|2009 Nissan 370Z|
JP: Randy, the new car looks great. What have you done to it?
RR: Well, the whole car is new. We were asked to do a 'super-evolution' of the 350Z. The original was a great design, so we wanted to do something even better: take the best cues from it, and push them even further. I wanted to blend a bit of the first generation 240Z and last-generation 350Z together to make a more dynamic, emotional and powerful statement.
The new Z is more ferocious and stronger. The new car is smaller, which is unusual. It's shorter, wider and lower now, too-- more of a true sports car.
JP: So, what's remained from the 350Z?
RR: The 350Z had a great stance about it. The wheel forms were pronounced and it was very seductive. I pushed this one even further to make it look more 'race car'-- with bigger fenders, a stronger stance, and more passionate, emotive details.
JP: How long did it take you to actually come up with this, from the time you started?
RR: I have been drawing Z's my whole life, and done hundreds or even thousands of sketches. When this program started, I just went to work cranking out sketches and filling out sketchbooks with tons of different designs.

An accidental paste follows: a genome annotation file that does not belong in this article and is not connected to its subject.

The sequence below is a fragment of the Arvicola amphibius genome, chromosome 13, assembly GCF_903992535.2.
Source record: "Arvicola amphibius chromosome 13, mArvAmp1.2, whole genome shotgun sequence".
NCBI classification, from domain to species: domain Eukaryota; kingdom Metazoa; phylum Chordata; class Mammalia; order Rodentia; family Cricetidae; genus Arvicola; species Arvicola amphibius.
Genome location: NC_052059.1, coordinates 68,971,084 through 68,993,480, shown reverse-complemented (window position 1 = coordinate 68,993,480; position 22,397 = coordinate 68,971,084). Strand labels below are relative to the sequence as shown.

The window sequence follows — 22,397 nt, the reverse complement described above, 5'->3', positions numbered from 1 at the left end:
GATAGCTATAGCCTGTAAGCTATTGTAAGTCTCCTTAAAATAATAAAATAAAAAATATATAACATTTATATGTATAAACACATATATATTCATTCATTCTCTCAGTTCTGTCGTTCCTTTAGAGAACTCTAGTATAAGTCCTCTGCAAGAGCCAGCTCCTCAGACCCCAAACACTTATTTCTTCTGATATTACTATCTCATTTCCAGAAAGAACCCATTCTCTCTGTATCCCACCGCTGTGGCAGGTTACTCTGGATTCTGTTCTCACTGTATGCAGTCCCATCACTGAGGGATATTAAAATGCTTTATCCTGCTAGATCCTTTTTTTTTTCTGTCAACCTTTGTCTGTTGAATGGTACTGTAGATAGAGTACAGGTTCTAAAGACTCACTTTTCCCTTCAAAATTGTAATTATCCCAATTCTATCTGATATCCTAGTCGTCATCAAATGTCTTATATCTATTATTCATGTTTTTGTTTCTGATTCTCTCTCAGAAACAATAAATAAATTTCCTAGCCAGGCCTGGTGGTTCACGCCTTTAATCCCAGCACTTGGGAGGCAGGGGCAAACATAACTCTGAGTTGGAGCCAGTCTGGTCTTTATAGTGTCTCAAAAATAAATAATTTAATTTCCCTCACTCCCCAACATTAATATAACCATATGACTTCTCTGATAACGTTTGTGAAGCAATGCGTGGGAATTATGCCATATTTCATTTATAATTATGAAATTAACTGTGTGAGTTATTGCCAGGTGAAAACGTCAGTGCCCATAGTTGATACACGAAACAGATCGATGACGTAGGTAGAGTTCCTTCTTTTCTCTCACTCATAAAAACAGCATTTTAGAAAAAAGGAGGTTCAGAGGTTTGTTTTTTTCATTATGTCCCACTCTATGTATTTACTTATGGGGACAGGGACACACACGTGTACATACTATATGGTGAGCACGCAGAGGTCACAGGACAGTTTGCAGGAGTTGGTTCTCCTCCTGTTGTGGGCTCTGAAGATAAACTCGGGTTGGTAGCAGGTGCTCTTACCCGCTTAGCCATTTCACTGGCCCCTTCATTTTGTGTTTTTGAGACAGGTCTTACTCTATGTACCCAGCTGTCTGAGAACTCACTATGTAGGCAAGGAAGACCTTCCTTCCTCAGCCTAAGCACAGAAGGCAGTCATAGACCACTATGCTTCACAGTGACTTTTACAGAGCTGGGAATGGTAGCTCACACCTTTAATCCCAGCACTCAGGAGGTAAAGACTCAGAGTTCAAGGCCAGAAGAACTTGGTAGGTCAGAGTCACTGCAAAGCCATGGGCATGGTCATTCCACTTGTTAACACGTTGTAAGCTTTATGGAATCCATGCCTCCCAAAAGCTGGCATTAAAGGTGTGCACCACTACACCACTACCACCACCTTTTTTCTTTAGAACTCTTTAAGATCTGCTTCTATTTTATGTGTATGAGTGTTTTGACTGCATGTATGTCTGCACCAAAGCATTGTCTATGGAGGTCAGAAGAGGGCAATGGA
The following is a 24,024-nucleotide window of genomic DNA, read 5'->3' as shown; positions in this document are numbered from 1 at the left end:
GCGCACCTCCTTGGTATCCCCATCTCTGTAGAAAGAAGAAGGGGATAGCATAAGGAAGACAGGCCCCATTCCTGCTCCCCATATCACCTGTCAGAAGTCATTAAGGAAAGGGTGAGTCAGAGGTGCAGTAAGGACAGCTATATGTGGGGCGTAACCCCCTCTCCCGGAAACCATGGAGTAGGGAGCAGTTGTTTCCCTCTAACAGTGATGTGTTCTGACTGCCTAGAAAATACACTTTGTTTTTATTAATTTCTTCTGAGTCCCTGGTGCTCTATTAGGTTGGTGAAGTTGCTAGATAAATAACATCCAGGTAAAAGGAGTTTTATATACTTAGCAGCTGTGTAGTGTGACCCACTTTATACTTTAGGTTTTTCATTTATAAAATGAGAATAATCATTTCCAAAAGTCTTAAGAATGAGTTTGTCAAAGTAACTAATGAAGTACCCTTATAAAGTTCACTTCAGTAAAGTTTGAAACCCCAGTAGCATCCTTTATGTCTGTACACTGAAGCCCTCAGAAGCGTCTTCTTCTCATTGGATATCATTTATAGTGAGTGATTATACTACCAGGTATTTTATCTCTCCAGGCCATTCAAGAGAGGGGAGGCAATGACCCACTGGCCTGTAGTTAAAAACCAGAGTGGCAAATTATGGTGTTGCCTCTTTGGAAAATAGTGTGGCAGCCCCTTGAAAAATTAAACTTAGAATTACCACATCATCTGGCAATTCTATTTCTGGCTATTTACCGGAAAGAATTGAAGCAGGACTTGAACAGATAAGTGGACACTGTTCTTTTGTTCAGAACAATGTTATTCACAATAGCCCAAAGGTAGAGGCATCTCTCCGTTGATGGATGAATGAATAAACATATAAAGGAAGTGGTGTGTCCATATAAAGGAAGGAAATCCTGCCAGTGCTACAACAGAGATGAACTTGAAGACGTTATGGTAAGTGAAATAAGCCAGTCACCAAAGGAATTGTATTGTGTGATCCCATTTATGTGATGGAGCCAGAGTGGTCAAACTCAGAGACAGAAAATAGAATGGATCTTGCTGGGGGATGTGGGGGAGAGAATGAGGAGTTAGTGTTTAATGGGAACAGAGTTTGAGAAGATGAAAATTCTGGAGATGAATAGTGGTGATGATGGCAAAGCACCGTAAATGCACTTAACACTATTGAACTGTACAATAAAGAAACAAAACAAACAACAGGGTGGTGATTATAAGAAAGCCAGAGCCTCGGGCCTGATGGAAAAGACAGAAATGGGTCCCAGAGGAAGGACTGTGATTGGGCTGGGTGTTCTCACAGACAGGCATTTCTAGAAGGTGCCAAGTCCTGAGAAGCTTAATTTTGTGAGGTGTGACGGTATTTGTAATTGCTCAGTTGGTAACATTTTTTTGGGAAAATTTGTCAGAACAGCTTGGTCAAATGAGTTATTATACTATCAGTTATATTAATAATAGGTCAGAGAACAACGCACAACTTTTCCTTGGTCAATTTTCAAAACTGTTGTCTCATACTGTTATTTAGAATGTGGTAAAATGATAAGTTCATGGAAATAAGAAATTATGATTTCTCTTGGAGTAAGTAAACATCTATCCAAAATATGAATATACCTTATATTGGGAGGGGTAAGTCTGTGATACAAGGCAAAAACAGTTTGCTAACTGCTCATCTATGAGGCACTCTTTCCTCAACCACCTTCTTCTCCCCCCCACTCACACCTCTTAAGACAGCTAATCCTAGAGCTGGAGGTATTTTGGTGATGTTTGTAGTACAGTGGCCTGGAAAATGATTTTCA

This is the one that felt pretty natural. I thought this is what the car should really be. From there, I developed it further and thought of all the new details. My first sketches were done about 4 years ago, so seeing the 370Z on the road now is sort of a delayed gratification. It's a total dream come true.
JP: Was there anything you wanted to put in the design of this car that you couldn't?
RR: We were able to get a design that pretty much looked like the sketch. The final work on this car was completed by designers in Japan, who kept the original theme and just improved and refined it, and made some improvements. I'm really happy with the car.
|2006 Nissan 350Z|